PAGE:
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  Classes of Jesse Estevez  >  Result Class - Rule-based system for processing data tied to a DB result id.  >  user_guide.txt  >  Download  
File: user_guide.txt
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Description: User Guide
Class: Result Class - Rule-based system for processing data tied to a DB result id.
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Date: 14 years ago
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Result Class User Guide


Jesse Estevez


WARNING:  This is my first class released to the public and I am aware that the documentation is pretty bad.

So, PLEASE send any questions to me.  I have released this class and will support and improve it if anyone is interested.

jestevez@travel-italy.com



(1)  Always create an instance by passing a valid db result id.

Like this...

$foo = new result ( $result_id );




(2)  After you create an instance you must set rules (or nothing happens).

(3)  set_result_rule() takes one argument, an array.  Here are all the possible keys for this array...

'name'		=> STRING, REQUIRED the name of your rule
'min' 		=> INTEGER, REQUIRED a result set must have at least this many rows for this rule to apply.
'max' 		=> INTEGER, REQUIRED a result set must have at most this many rows for this rule to apply.
'offset'	=> $offset  Leave this alone!  It is used to scroll through results
'limit'		=> INTEGER the maximum number of results to show on one page
'scroll_args' 	=> ARRAY an array of strings which will be evaluated as globals and appended to 'next' and 'prev' links.
'template'	=> STRING template to use (should _not_ include ".tpl"
'format' 	=> ARRAY the elements of a template you want to use, in the correct order.  If a template element expects result data, its key should be 'data'.
'arguments'	=> ASSOC ARRAY an array of name value pairs passed to each template element.


A rule is set with set_result_rule ( $rule ), like this...

$foo->set_result_rule
	(
	array
		(
		'name' => 'Rule Yellow',
		'min' => 2,
		'max' => 6,
		'redirect' => 'www.yellow.com'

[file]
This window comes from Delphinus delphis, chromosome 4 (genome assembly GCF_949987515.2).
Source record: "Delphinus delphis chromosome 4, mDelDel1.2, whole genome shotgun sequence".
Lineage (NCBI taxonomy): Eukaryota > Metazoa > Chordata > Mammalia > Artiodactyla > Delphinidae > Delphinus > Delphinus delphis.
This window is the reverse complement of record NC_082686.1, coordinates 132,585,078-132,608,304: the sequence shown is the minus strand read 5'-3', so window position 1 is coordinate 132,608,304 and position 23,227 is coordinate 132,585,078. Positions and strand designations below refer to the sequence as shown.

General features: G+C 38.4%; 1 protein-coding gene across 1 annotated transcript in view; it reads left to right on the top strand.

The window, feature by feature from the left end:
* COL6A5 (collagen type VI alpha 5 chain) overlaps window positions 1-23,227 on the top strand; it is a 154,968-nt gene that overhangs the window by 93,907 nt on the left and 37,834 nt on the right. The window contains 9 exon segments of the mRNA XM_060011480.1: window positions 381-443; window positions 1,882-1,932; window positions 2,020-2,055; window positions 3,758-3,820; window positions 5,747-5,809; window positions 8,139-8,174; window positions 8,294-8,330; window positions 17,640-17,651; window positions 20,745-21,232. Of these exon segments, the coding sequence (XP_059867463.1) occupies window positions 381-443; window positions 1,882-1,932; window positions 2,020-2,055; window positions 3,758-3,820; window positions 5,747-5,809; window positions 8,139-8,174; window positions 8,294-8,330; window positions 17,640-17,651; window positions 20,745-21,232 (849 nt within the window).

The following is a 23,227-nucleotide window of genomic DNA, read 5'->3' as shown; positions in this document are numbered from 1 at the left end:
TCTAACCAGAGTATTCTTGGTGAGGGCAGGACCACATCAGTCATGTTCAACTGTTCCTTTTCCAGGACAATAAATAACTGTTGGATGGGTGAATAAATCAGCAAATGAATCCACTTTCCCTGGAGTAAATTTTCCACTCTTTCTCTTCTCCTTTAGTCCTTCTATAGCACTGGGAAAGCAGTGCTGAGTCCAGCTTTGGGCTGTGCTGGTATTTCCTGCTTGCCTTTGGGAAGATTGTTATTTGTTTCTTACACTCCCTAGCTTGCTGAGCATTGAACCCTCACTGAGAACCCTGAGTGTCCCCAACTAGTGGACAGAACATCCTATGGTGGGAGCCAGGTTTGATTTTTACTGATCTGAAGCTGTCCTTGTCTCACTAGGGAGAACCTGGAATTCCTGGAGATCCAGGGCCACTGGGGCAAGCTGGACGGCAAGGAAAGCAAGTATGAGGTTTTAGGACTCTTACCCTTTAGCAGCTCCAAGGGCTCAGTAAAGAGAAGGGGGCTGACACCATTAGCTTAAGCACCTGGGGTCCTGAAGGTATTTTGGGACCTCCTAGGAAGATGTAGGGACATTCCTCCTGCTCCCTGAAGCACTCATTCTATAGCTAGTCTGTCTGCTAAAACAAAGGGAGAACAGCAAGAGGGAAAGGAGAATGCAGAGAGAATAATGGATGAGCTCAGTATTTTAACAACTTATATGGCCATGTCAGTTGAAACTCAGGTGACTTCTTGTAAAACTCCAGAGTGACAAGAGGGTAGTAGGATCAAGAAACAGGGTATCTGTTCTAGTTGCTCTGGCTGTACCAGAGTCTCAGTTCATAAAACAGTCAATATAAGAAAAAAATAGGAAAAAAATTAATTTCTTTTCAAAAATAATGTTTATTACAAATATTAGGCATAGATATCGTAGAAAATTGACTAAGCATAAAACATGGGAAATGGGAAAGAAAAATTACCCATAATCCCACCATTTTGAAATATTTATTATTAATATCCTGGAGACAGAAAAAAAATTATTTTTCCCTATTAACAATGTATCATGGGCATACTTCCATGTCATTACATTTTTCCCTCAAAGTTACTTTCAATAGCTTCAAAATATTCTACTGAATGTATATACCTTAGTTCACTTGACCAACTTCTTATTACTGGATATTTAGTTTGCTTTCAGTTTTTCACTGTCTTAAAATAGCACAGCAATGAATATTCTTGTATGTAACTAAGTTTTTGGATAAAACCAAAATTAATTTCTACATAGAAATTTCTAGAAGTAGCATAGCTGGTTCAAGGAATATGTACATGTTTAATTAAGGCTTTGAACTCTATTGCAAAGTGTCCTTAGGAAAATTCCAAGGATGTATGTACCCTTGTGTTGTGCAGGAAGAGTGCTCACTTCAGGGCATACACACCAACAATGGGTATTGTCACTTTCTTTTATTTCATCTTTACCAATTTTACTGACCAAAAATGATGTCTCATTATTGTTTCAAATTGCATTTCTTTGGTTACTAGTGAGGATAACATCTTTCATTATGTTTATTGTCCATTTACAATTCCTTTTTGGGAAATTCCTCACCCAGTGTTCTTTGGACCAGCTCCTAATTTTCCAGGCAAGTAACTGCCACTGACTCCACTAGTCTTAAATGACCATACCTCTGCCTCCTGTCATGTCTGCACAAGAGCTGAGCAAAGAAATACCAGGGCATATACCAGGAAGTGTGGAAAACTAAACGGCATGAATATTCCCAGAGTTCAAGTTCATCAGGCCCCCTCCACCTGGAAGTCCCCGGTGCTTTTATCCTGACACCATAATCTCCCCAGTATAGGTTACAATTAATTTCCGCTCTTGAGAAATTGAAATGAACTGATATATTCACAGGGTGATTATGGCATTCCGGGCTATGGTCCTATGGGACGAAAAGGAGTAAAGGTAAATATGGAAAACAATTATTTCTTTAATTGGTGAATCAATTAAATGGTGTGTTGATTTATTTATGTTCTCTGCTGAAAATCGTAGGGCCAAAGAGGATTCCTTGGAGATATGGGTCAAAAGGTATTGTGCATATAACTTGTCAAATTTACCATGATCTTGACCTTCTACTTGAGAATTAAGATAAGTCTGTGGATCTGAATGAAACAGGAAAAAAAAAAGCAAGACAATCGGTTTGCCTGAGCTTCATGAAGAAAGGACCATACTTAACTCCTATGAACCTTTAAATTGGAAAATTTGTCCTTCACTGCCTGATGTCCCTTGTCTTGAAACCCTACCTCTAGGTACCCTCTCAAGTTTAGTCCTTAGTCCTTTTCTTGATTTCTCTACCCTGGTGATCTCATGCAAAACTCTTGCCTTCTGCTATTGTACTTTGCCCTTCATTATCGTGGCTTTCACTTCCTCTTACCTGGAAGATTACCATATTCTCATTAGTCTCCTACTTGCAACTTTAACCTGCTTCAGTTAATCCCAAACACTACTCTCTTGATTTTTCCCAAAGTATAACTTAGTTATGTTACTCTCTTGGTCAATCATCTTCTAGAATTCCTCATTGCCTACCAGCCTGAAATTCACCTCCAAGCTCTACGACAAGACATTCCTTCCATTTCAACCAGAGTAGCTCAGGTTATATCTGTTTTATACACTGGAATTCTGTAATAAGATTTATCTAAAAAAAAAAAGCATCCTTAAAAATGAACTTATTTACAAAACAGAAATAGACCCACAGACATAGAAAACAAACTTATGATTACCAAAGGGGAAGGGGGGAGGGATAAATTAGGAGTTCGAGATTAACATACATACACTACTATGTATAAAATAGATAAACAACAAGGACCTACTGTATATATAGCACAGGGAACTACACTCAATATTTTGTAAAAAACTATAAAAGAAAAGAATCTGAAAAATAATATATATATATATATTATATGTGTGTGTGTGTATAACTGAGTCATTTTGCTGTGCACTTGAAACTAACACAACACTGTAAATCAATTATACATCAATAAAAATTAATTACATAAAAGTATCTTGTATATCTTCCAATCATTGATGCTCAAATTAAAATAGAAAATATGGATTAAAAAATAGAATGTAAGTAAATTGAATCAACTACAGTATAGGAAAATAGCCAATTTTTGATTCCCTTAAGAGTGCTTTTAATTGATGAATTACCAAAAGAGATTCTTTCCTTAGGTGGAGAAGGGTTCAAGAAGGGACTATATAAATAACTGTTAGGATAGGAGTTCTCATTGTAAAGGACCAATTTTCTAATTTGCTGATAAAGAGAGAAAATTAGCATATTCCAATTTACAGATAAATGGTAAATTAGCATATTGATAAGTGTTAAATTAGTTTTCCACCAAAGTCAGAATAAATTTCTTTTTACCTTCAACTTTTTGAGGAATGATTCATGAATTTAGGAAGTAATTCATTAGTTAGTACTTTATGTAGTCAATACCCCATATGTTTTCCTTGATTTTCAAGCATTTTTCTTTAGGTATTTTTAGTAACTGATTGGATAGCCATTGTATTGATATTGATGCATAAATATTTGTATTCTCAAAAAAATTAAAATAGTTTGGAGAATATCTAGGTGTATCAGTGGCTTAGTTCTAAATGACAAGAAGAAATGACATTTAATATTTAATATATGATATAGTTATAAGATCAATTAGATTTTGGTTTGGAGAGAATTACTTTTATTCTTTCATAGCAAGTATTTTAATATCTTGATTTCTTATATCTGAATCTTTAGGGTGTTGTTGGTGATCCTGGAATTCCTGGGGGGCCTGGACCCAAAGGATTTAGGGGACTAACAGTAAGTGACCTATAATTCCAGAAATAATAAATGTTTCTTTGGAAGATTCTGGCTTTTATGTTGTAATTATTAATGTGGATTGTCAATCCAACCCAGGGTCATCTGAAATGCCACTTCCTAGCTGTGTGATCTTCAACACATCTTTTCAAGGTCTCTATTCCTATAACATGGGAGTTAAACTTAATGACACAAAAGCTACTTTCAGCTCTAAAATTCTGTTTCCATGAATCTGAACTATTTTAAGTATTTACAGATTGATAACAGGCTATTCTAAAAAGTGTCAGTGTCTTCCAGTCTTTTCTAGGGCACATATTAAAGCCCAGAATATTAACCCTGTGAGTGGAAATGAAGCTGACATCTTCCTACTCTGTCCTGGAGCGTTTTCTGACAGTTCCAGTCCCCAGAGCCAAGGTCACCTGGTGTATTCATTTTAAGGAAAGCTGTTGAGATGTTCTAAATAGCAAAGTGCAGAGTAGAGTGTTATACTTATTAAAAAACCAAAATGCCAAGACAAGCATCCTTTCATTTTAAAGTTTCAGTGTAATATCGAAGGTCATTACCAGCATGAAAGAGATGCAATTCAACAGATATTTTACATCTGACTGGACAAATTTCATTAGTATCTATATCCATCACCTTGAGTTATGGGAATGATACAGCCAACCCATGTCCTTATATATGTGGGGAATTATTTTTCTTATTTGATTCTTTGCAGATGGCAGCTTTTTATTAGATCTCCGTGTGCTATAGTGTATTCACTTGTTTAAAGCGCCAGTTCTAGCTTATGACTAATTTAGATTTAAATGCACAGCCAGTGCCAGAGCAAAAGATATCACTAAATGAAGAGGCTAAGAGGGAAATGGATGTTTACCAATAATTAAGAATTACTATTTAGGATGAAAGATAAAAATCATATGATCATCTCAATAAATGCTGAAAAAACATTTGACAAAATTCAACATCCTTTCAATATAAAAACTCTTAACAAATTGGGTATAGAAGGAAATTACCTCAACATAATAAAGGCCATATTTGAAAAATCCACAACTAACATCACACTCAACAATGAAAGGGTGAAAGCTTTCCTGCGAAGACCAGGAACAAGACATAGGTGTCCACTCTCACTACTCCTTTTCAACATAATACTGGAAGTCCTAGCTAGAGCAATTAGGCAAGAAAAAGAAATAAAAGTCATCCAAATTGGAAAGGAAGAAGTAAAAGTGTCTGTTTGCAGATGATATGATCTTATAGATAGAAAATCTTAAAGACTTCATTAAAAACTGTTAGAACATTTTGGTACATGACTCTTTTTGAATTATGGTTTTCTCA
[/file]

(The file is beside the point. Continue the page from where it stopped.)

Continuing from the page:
)
	);
	
Here is a rule that is conditional...

$foo->set_result_rule
	(
	array
		(
		'name' => 'Rule Yellow',
		'test' => $some_variable
		'min' => 2,
		'max' => 6,
		'redirect' => 'www.yellow.com'
		)
	);
	
In the above example, if $some_variable is true and the database returns 2-6 rows, the user will be redirected to yellow.com


Here is another example (not conditional)...

$foo->set_result_rule
	(
	array
		(
		'name' => 'Rule Blue',
		'template' => 'blue',
		'min' => 7,
		'max' => 10,
		'template' => 'blue_edit',
		'format' => array ( 'template_edit_instructions', 'data'=>'edit_form', 'submit_button' )
		)
	);
	
In the above example, if the database returns one row, the template 'blue' will used and, according to the format, 
the following functions on the template will be used...
blue_template_edit_instructions()
blue_edit_form()	<- this will execute 7 to 10 times, each time with a new row of data.
blue_submit_button()

(4)  How to "page" or "scroll" through results.

$foo->set_result_rule
	(
	array
		(
		'name' => 'Rule Blue',
		'template' => 'blue',
		'min' => 7,
		'max' => 100,
		'template' => 'blue_edit',
		'format' => array ( 'template_edit_instructions', 'data'=>'edit_form', 'submit_button' ),
		'offset'=> $offset,
		'limit' => 5
		)
	);
	
Just like the last example in (3), only now no more than 5 results will be shown at once and you will get pretty next and prev links.

Important note:  it is too dangerous to pass arounda  query from page to page.  Instead, you should use scroll_args, which is an array of strings which are variable names that exist at the global scope.  These will snagged and added to arguments to the urls for the next and prev links.